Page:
I think a big part of this is the tolerance of the rider for having boots that bend backwards when riding. Some people are happy letting the highback limit the rearward travel. For me, once my heel stay is bent the boots go in the trash, they are done.

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 Post subject: Re: Hard Boot Doubters… Watch this vid
PostPosted: Wed Jan 09, 2013 6:25 pm 
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Joined: Tue Mar 15, 2005 5:06 pm
Posts: 166
Location: Mt Shasta
Off topic but who cares as this debate is boooooooooooooooooring.

Zorbing is the way to resolve this stupidity, softbooters go first: http://www.youtube.com/watch?v=-2Lc8eMX ... detailpage

Have a nice day. Yes I am sick.


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 Post subject: Re: Hard Boot Doubters… Watch this vid
PostPosted: Thu Jan 10, 2013 5:42 pm 
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Joined: Wed Apr 20, 2011 6:15 pm
Posts: 661
Location: mountains of portland, oregon
just for the record i was highly against hard boots...until i tried them out

sure it took about 1/2 of a run to get used to them but they can shred. ive ridden resort days, dropped twenty foot into powder splashes, and even done some front boards in my hacked up bd primes. Ive ridden them switch from camp muir all the way to paradise. i ride the same angles/stances as my resort soft boot freestyle set up.

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 Post subject: Re: Hard Boot Doubters… Watch this vid
PostPosted: Thu Jan 10, 2013 11:02 pm 
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Joined: Tue Nov 17, 2009 8:28 pm
Posts: 16
Location: Revelstoke, B.C.
christoph benells wrote:
just for the record i was highly against hard boots...until i tried them out

sure it took about 1/2 of a run to get used to them but they can shred. ive ridden resort days, dropped twenty foot into powder splashes, and even done some front boards in my hacked up bd primes. Ive ridden them switch from camp muir all the way to paradise. i ride the same angles/stances as my resort soft boot freestyle set up.

This is how I felt 4 years ago after softbooting for 21 years. Havnt been in plastic biindings since. Just works for me and where I ride and what i do. Soft boot are great too, for some people and some places. My opinion.


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 Post subject: Re: Hard Boot Doubters… Watch this vid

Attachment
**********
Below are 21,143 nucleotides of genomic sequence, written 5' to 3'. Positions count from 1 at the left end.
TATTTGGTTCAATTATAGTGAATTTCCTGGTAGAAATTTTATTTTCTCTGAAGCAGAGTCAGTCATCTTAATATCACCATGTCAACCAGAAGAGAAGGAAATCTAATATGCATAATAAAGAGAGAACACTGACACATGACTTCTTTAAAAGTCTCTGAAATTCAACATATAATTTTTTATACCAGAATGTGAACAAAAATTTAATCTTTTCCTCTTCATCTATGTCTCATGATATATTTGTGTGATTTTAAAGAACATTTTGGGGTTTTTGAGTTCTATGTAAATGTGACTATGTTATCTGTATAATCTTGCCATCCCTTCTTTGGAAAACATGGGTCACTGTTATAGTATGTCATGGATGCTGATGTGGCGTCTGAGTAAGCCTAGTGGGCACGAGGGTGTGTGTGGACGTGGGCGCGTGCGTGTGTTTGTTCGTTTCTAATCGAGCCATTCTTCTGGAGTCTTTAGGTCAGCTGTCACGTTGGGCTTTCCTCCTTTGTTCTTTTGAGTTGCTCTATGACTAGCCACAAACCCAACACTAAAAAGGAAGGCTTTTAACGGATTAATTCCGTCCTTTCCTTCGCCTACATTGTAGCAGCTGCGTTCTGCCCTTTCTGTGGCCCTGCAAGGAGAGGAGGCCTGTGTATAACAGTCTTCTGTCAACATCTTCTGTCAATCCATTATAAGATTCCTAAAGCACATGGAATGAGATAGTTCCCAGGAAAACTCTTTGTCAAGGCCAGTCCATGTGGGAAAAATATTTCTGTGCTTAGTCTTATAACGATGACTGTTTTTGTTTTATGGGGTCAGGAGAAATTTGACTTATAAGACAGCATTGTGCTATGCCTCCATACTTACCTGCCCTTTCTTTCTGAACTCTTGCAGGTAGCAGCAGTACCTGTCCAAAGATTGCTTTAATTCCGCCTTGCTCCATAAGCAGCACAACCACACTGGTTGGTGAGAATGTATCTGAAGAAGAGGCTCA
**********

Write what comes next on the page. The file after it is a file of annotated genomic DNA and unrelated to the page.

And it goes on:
PostPosted: Fri Jan 11, 2013 12:01 am 
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Joined: Thu Sep 17, 2009 2:38 pm
Posts: 305
Location: Fairhaven
christoph benells wrote:
in my hacked up bd primes


About that picture of the hack job...

:guinness:

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 Post subject: Re: Hard Boot Doubters… Watch this vid
PostPosted: Fri Jan 11, 2013 1:11 am 
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Joined: Fri Nov 19, 2004 8:41 pm
Posts: 1619
Location: Santa Cruz, CA
I think a big part of the reason folks get so worked up in this debate is that folks from both sides come off sounding like closed-minded assholes to the other side. :deadhorse: For example, I think barrows is probably a cool dude in Real Life, but from my perspective a lot of his posts come off sounding like "well soft boots might work OK for you, but you're probably not doing anything serious, and you've probably never tried a REAL hardboot setup, and if you tried hardboots before and didn't like them, it's clearly because you didn't do the right mods." I don't think that's necessarily the intent, but that's the way it comes off sounding a lot. Then there the other guys like BG and russman (I've ridden with both of them and they're both cool dudes in Real Life) who come off sounding like "anyone riding hard boots can't possibly have any style and that's not REAL snowboarding". Sometimes I get a bit of a kick out of just reading the posts and watching everyone get worked up... but then sometimes it gets old. :)

Anyway. For me personally, I'll probably try hardboots someday. But right now I can't justify laying out the cash equivalent of at least a nice new splitboard setup just to get all the necessary boot/binding pieces, then put in more money and time to do the "correct tweaks", and all of that only to find out if it actually works for me. But I can definitely see some positives to that setup. Watching the original video in the first post, the main thing I noticed was how long Joey's strides were when skinning. I just can't do that with my soft boot setup. In my case it's mainly the highbacks on my bindings, which don't have the negative forward lean setup that newer Spark/Karakoram bindings have... but even in that case you're limited if you boot has a stiff heel stay.

I picked up a pair of Fitwells over the summer and am stoked to try them out this season. I don't think they're the answer for everything, but seem like they should be a nice soft boot/mountaineering option. If I can just do something to deal with the damn overhang issue that is! How do you hardbooters with big feet deal with that? Seems like that wouldn't be an issue for the old-school hardboot setup where you're like 1" off the board and running 45 degree angles, but with folks running park-like stances with hardboots and Keffler's bindings putting you practically right on the board, seems like this must be an issue for some folks. Hard boots seem like they would have more toe/heel overhang than a softboot of the same size, especially if the sole is not as rockered, and if you have a Dynafit setup on the toe where it may stick out a bit further (or a welt for a fully automatic crampon). Do folks ever do any grinding of the sole to give the toe/heel a more rounded profile to reduce the overhang issue on a snowboard?